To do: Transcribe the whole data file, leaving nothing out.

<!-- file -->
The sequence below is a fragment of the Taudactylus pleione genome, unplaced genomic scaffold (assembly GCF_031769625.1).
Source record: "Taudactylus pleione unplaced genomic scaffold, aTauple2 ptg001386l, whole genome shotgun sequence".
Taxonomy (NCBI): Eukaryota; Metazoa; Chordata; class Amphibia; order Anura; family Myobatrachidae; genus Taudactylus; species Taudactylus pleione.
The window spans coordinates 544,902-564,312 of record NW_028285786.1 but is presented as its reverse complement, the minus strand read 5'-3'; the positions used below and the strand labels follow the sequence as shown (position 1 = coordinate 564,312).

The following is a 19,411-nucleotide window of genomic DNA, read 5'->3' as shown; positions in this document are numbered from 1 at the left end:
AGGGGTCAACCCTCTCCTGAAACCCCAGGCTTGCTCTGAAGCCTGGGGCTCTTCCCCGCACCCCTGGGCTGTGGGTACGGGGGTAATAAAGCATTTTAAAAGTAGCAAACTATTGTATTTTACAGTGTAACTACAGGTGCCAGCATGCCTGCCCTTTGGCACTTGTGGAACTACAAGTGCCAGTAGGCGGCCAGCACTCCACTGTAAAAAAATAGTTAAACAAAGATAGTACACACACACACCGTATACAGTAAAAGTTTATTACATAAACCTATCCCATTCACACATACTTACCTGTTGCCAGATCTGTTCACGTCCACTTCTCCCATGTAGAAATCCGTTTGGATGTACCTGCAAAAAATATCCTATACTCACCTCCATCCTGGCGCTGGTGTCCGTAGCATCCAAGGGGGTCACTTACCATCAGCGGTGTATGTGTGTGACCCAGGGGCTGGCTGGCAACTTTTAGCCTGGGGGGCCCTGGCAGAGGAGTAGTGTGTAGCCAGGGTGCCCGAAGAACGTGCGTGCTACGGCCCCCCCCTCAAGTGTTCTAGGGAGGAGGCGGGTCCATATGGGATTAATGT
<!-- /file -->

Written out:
The sequence below is a fragment of the Taudactylus pleione genome, unplaced genomic scaffold (assembly GCF_031769625.1).
Source record: "Taudactylus pleione unplaced genomic scaffold, aTauple2 ptg001386l, whole genome shotgun sequence".
Taxonomy (NCBI): Eukaryota; Metazoa; Chordata; class Amphibia; order Anura; family Myobatrachidae; genus Taudactylus; species Taudactylus pleione.
The window spans coordinates 544,902-564,312 of record NW_028285786.1 but is presented as its reverse complement, the minus strand read 5'-3'; the positions used below and the strand labels follow the sequence as shown (position 1 = coordinate 564,312).

The following is a 19,411-nucleotide window of genomic DNA, read 5'->3' as shown; positions in this document are numbered from 1 at the left end:
AGGGGTCAACCCTCTCCTGAAACCCCAGGCTTGCTCTGAAGCCTGGGGCTCTTCCCCGCACCCCTGGGCTGTGGGTACGGGGGTAATAAAGCATTTTAAAAGTAGCAAACTATTGTATTTTACAGTGTAACTACAGGTGCCAGCATGCCTGCCCTTTGGCACTTGTGGAACTACAAGTGCCAGTAGGCGGCCAGCACTCCACTGTAAAAAAATAGTTAAACAAAGATAGTACACACACACACCGTATACAGTAAAAGTTTATTACATAAACCTATCCCATTCACACATACTTACCTGTTGCCAGATCTGTTCACGTCCACTTCTCCCATGTAGAAATCCGTTTGGATGTACCTGCAAAAAATATCCTATACTCACCTCCATCCTGGCGCTGGTGTCCGTAGCATCCAAGGGGGTCACTTACCATCAGCGGTGTATGTGTGTGACCCAGGGGCTGGCTGGCAACTTTTAGCCTGGGGGGCCCTGGCAGAGGAGTAGTGTGTAGCCAGGGTGCCCGAAGAACGTGCGTGCTACGGCCCCCCCCTCAAGTGTTCTAGGGAGGAGGCGGGTCCATATGGGATTAATGT